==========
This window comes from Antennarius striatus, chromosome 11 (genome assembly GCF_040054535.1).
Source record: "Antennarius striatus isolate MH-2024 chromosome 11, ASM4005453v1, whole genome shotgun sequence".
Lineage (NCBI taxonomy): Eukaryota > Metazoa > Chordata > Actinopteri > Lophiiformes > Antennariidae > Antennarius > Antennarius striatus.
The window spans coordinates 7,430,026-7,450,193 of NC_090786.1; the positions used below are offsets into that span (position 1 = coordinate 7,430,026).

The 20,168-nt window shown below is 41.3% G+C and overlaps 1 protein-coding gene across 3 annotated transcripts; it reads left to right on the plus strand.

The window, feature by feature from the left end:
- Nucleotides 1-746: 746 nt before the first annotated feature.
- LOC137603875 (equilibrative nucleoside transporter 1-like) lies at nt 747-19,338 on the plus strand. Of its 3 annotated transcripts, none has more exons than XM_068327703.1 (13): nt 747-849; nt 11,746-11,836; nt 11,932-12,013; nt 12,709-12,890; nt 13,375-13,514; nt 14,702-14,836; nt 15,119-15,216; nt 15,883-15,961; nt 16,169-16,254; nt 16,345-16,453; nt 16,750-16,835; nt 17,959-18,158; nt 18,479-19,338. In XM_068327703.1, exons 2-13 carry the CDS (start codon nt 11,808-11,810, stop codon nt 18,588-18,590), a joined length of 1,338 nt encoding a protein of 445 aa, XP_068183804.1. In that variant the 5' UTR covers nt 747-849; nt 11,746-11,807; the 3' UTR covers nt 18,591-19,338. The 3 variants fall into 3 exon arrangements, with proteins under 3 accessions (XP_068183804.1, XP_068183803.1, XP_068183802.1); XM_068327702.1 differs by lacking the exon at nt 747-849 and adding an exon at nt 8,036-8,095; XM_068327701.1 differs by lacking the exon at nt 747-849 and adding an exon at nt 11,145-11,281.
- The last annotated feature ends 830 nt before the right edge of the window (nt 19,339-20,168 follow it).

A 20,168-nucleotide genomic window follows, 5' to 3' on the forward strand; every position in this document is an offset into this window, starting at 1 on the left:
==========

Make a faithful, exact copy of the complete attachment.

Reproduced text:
This window comes from Antennarius striatus, chromosome 11 (genome assembly GCF_040054535.1).
Source record: "Antennarius striatus isolate MH-2024 chromosome 11, ASM4005453v1, whole genome shotgun sequence".
Lineage (NCBI taxonomy): Eukaryota > Metazoa > Chordata > Actinopteri > Lophiiformes > Antennariidae > Antennarius > Antennarius striatus.
The window spans coordinates 7,430,026-7,450,193 of NC_090786.1; the positions used below are offsets into that span (position 1 = coordinate 7,430,026).

The 20,168-nt window shown below is 41.3% G+C and overlaps 1 protein-coding gene across 3 annotated transcripts; it reads left to right on the plus strand.

The window, feature by feature from the left end:
- Nucleotides 1-746: 746 nt before the first annotated feature.
- LOC137603875 (equilibrative nucleoside transporter 1-like) lies at nt 747-19,338 on the plus strand. Of its 3 annotated transcripts, none has more exons than XM_068327703.1 (13): nt 747-849; nt 11,746-11,836; nt 11,932-12,013; nt 12,709-12,890; nt 13,375-13,514; nt 14,702-14,836; nt 15,119-15,216; nt 15,883-15,961; nt 16,169-16,254; nt 16,345-16,453; nt 16,750-16,835; nt 17,959-18,158; nt 18,479-19,338. In XM_068327703.1, exons 2-13 carry the CDS (start codon nt 11,808-11,810, stop codon nt 18,588-18,590), a joined length of 1,338 nt encoding a protein of 445 aa, XP_068183804.1. In that variant the 5' UTR covers nt 747-849; nt 11,746-11,807; the 3' UTR covers nt 18,591-19,338. The 3 variants fall into 3 exon arrangements, with proteins under 3 accessions (XP_068183804.1, XP_068183803.1, XP_068183802.1); XM_068327702.1 differs by lacking the exon at nt 747-849 and adding an exon at nt 8,036-8,095; XM_068327701.1 differs by lacking the exon at nt 747-849 and adding an exon at nt 11,145-11,281.
- The last annotated feature ends 830 nt before the right edge of the window (nt 19,339-20,168 follow it).

A 20,168-nucleotide genomic window follows, 5' to 3' on the forward strand; every position in this document is an offset into this window, starting at 1 on the left: